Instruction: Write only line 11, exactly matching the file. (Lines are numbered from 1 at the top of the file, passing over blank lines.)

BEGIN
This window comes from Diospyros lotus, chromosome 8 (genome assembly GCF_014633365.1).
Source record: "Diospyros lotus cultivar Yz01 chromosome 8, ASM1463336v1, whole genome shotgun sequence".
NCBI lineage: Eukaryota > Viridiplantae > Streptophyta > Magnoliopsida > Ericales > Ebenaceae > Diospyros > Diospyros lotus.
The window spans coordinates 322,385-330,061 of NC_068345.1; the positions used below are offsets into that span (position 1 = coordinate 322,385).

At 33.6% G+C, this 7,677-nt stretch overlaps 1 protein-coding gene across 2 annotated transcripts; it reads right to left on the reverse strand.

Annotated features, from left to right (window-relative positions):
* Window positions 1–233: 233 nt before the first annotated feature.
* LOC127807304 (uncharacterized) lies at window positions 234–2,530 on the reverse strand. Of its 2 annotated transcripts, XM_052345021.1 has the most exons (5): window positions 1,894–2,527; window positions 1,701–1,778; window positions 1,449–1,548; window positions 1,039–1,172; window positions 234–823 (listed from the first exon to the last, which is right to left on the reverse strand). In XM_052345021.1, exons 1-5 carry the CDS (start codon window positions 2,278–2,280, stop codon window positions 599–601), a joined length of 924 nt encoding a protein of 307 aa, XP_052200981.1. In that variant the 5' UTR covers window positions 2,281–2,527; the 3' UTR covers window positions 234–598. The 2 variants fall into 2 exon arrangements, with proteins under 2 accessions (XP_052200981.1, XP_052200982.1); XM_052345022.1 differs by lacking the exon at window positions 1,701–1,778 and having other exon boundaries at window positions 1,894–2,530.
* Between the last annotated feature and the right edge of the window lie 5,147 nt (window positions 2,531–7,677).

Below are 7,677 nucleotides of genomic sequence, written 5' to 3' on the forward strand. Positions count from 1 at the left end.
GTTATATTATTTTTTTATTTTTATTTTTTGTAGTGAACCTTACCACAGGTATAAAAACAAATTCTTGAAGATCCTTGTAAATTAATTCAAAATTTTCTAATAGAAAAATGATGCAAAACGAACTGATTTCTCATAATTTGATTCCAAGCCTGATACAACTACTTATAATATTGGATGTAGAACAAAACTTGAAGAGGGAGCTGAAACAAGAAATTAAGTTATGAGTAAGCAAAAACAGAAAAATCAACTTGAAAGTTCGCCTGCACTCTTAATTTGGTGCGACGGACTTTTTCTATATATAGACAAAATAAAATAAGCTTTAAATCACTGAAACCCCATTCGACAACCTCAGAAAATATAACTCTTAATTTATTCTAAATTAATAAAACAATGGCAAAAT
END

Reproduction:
GTTATATTATTTTTTTATTTTTATTTTTTGTAGTGAACCTTACCACAGGTATAAAAACAAATTCTTGAAGATCCTTGTAAATTAATTCAAAATTTTCTAATAGAAAAATGATGCAAAACGAACTGATTTCTCATAATTTGATTCCAAGCCTGATACAACTACTTATAATATTGGATGTAGAACAAAACTTGAAGAGGGAGCTGAAACAAGAAATTAAGTTATGAGTAAGCAAAAACAGAAAAATCAACTTGAAAGTTCGCCTGCACTCTTAATTTGGTGCGACGGACTTTTTCTATATATAGACAAAATAAAATAAGCTTTAAATCACTGAAACCCCATTCGACAACCTCAGAAAATATAACTCTTAATTTATTCTAAATTAATAAAACAATGGCAAAAT